X-Men: Apocalypse Review

The Plot

With the emergence of the world’s first mutant, Apocalypse (Oscar Isaac), the X-Men must unite to defeat his plans for the extinction of humanity.

The Good

Since 2011’s X-Men: First Class, Fox studios have been working towards, and succeeded in rebooting the mutant comic book franchise with a younger cast and period settings while still very much keeping it all slightly tied in with the original trilogy that arguably kicked off the super hero genre at the turn of the century. With X-Men: Apocalypse, the action is at it’s highest since perhaps The Last Stand. The titular villain, an all powerful mutant who has existed for tens of thousands of years comes out of essentially a really long nap in order to destroy everything around him with the help of his four horsemen, Magneto (Michael Fassbender - returning for the third time) Angel (Ben Hardy), Storm (Alexandra Shipp) and Psylocke (Olivia Munn).

Meanwhile, battling Apocalypse, we get the return of Quicksilver (Evan Peters), Professor X (James McAvoy) and Mystique (Jennifer Lawrence) as well as some new members including Sophie Turner and Tye Sheridan as Jean Grey and Cyclops respectively. While the old familiars bring another impressive performance – Evan Peters again gets a scene stealing moment much like the one that won fans over in Days of Future Past – Turner and Sheridan bounce off each other in such a small but powerful way as their on-screen romance begins to present itself. Turner in particular gives one of her greatest performances as the young Jean Grey, even outshining Famke Janssen’s incarnation from the original trilogy.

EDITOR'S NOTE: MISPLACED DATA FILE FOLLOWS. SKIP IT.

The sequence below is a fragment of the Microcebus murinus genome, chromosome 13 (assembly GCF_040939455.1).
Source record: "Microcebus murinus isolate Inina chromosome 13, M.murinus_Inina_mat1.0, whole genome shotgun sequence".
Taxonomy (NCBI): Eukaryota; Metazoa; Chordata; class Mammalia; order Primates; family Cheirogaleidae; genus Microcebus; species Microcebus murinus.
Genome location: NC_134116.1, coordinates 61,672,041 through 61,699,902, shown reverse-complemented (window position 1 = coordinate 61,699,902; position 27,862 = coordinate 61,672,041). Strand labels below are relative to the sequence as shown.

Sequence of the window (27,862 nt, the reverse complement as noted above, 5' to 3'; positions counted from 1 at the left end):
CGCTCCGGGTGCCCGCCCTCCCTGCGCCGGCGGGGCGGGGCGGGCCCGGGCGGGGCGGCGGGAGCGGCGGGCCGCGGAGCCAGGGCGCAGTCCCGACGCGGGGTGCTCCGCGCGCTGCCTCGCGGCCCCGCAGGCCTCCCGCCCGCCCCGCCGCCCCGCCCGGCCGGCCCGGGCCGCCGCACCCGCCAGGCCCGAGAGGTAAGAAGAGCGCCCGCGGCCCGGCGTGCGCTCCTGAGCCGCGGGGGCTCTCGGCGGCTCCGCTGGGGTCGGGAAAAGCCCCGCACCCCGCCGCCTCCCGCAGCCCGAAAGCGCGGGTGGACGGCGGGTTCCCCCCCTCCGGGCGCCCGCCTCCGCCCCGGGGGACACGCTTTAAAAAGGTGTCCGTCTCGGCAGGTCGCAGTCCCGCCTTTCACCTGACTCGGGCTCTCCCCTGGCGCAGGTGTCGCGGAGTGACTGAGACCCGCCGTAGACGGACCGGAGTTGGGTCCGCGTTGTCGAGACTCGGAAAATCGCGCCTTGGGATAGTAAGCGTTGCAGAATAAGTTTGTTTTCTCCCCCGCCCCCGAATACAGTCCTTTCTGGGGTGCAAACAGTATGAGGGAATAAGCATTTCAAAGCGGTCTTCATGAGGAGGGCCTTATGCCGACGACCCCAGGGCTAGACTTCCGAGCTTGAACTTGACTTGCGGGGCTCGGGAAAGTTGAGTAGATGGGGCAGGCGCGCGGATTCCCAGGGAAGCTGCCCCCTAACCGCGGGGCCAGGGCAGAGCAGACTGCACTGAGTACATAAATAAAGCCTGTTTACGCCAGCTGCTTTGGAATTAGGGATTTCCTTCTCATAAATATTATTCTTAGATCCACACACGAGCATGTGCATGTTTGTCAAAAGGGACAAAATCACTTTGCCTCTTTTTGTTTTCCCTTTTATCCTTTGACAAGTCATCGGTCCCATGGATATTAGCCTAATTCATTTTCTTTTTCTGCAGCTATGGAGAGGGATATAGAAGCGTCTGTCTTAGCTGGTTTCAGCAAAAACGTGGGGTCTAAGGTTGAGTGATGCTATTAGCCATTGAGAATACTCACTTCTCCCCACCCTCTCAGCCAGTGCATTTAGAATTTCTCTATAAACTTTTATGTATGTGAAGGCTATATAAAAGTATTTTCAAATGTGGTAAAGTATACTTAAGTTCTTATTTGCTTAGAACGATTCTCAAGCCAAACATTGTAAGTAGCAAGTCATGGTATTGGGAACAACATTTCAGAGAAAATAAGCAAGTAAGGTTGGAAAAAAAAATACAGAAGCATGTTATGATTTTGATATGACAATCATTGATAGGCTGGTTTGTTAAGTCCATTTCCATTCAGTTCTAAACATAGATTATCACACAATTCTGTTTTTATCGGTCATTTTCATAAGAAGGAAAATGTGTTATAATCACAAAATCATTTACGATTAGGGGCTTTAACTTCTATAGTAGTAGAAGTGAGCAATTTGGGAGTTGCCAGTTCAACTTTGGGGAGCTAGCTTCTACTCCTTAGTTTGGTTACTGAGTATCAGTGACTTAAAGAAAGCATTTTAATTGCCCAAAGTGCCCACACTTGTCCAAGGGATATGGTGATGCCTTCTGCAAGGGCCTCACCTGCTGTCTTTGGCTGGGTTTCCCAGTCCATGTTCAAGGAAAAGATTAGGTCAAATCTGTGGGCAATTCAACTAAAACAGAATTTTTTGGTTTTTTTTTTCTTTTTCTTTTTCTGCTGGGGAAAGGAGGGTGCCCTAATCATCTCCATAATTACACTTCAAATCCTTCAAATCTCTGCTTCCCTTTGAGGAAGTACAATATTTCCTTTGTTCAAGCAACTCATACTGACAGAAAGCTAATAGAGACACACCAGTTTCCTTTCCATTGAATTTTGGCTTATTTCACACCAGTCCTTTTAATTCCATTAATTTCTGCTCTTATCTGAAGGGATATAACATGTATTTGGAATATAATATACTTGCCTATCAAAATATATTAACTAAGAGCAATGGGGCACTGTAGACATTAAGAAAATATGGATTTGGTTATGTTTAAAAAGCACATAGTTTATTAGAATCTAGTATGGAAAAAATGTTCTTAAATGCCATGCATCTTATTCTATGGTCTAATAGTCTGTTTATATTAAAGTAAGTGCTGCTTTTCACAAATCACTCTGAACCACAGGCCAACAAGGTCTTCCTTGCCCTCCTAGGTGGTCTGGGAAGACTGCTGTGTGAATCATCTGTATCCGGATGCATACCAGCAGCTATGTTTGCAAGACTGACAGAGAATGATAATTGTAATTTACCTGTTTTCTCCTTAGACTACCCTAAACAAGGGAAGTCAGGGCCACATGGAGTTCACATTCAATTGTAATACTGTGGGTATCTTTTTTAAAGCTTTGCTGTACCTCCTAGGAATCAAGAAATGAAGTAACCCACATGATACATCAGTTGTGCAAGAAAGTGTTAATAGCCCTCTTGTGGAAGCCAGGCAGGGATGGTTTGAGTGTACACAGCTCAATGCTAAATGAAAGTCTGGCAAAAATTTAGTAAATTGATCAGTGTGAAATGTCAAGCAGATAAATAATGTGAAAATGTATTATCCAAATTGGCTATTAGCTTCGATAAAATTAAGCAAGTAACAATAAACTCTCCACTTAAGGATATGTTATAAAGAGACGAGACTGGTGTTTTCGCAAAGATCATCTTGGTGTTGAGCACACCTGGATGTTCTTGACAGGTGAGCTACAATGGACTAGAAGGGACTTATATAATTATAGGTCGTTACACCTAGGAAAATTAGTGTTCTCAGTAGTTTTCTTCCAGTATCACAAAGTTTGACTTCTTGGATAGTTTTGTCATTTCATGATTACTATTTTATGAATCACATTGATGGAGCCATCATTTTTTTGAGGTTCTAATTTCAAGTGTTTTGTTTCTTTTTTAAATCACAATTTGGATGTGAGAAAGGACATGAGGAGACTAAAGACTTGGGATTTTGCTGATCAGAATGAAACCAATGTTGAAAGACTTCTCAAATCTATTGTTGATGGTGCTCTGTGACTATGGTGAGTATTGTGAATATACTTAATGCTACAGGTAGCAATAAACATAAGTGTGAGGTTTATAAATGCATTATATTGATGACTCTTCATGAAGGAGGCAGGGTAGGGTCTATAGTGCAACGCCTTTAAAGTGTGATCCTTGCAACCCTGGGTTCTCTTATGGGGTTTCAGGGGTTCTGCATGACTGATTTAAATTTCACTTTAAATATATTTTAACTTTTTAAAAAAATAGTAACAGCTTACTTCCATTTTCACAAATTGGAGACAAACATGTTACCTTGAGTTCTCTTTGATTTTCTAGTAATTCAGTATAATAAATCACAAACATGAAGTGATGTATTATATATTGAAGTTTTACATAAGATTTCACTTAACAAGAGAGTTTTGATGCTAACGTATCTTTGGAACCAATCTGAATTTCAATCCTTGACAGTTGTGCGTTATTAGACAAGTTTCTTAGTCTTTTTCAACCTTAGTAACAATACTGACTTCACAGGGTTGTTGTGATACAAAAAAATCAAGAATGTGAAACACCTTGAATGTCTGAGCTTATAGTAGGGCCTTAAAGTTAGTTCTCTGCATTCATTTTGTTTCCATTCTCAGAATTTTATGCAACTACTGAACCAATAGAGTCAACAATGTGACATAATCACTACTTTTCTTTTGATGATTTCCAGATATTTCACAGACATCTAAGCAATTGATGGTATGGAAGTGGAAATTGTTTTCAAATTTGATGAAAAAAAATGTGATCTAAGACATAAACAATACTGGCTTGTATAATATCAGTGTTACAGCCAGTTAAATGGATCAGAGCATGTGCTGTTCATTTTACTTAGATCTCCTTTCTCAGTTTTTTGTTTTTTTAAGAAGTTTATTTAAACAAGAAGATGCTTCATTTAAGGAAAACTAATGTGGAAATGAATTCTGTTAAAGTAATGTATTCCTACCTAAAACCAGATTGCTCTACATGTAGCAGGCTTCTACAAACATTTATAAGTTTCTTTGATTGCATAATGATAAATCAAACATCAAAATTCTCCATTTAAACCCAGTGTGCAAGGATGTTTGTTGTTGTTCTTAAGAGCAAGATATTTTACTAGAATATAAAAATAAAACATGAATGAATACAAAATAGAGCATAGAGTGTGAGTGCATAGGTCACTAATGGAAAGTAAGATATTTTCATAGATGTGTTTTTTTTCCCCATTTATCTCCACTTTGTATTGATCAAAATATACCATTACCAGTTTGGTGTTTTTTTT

And with Hugh Jackman’s final turn as Wolverine upcoming, returning writer Simon Kinberg and director Bryan Singer manage to fit in a brilliant tease to whet our appetites for the recently announced R-rated version of Wolverine. It’s a shame his appearance was already given away in the final trailer and not saved for a surprise cameo as First Class managed to do.

The Bad

Unfortunately, Apocalypse manages to slip too easily into the traditional over-use of destruction which is especially disappointing given that the biggest strengths in the two previous films came from the intricate and entertaining storylines. Here however, the plot feels somewhat missing. Apocalypse’s plan doesn’t get enough focus and his intentions are less fleshed out, making him feel like X-Men’s version of the Marvel Cinematic Universe’s Ultron but worse. Apocalypse is presented as an all powerful mutant yet he still needs four accomplices to help him and spends most of the film dragging us along with him as he collects them.

And though this latest instalment is set in the 1980’s after exploring the 60’s and 70’s in the last two, the setting is not captured as well as it has been before. While there are a couple of nice moments such as the previously mentioned Quicksilver sequence and a small scene which manages to sneak in a Star Wars reference (while also managing to make a knowing dig at the difficulties of third instalments), that’s about all we get for an 80’s feel.

The Ugly Truth

X-Men: Apocalypse reintroduces some fantastic new performances from Sophie Turner’s Jean Grey and Tye Sheridan’s Cyclops and teases the upcoming Wolverine sequel well, but stumbles on its over-use of action and fails to utilise its 80’s setting nor it’s all powerful villain.

Review by Johnny Ellis

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